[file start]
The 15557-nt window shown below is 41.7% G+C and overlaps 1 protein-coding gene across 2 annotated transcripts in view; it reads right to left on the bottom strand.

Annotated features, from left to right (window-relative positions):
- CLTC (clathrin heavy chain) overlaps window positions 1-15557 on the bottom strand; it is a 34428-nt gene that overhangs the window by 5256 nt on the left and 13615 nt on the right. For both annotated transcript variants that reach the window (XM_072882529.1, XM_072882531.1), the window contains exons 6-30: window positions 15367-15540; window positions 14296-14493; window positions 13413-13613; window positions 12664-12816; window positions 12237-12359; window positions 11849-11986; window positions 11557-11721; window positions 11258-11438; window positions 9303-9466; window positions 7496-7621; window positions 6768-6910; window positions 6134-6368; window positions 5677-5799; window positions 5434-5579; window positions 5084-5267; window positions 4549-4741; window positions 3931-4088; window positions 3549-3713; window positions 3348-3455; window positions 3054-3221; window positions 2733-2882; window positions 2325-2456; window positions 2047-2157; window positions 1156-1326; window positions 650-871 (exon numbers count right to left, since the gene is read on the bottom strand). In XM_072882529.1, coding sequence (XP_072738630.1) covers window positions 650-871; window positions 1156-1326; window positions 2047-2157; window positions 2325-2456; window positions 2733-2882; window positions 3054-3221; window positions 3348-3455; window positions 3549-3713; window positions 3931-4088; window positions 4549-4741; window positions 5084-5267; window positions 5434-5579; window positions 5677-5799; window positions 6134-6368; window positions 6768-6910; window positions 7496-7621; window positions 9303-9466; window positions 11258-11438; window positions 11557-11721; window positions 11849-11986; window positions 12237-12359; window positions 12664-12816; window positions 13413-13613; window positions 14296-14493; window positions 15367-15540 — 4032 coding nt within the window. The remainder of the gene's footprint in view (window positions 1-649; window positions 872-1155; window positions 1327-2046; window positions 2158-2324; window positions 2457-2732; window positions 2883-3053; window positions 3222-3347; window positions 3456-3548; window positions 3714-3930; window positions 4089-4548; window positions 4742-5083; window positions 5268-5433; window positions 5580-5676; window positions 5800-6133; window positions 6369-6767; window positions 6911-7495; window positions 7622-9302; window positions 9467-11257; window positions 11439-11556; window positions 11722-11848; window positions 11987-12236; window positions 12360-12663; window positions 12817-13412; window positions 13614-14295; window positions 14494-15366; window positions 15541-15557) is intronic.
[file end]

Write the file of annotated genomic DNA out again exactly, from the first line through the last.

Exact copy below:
The 15557-nt window shown below is 41.7% G+C and overlaps 1 protein-coding gene across 2 annotated transcripts in view; it reads right to left on the bottom strand.

Annotated features, from left to right (window-relative positions):
- CLTC (clathrin heavy chain) overlaps window positions 1-15557 on the bottom strand; it is a 34428-nt gene that overhangs the window by 5256 nt on the left and 13615 nt on the right. For both annotated transcript variants that reach the window (XM_072882529.1, XM_072882531.1), the window contains exons 6-30: window positions 15367-15540; window positions 14296-14493; window positions 13413-13613; window positions 12664-12816; window positions 12237-12359; window positions 11849-11986; window positions 11557-11721; window positions 11258-11438; window positions 9303-9466; window positions 7496-7621; window positions 6768-6910; window positions 6134-6368; window positions 5677-5799; window positions 5434-5579; window positions 5084-5267; window positions 4549-4741; window positions 3931-4088; window positions 3549-3713; window positions 3348-3455; window positions 3054-3221; window positions 2733-2882; window positions 2325-2456; window positions 2047-2157; window positions 1156-1326; window positions 650-871 (exon numbers count right to left, since the gene is read on the bottom strand). In XM_072882529.1, coding sequence (XP_072738630.1) covers window positions 650-871; window positions 1156-1326; window positions 2047-2157; window positions 2325-2456; window positions 2733-2882; window positions 3054-3221; window positions 3348-3455; window positions 3549-3713; window positions 3931-4088; window positions 4549-4741; window positions 5084-5267; window positions 5434-5579; window positions 5677-5799; window positions 6134-6368; window positions 6768-6910; window positions 7496-7621; window positions 9303-9466; window positions 11258-11438; window positions 11557-11721; window positions 11849-11986; window positions 12237-12359; window positions 12664-12816; window positions 13413-13613; window positions 14296-14493; window positions 15367-15540 — 4032 coding nt within the window. The remainder of the gene's footprint in view (window positions 1-649; window positions 872-1155; window positions 1327-2046; window positions 2158-2324; window positions 2457-2732; window positions 2883-3053; window positions 3222-3347; window positions 3456-3548; window positions 3714-3930; window positions 4089-4548; window positions 4742-5083; window positions 5268-5433; window positions 5580-5676; window positions 5800-6133; window positions 6369-6767; window positions 6911-7495; window positions 7622-9302; window positions 9467-11257; window positions 11439-11556; window positions 11722-11848; window positions 11987-12236; window positions 12360-12663; window positions 12817-13412; window positions 13614-14295; window positions 14494-15366; window positions 15541-15557) is intronic.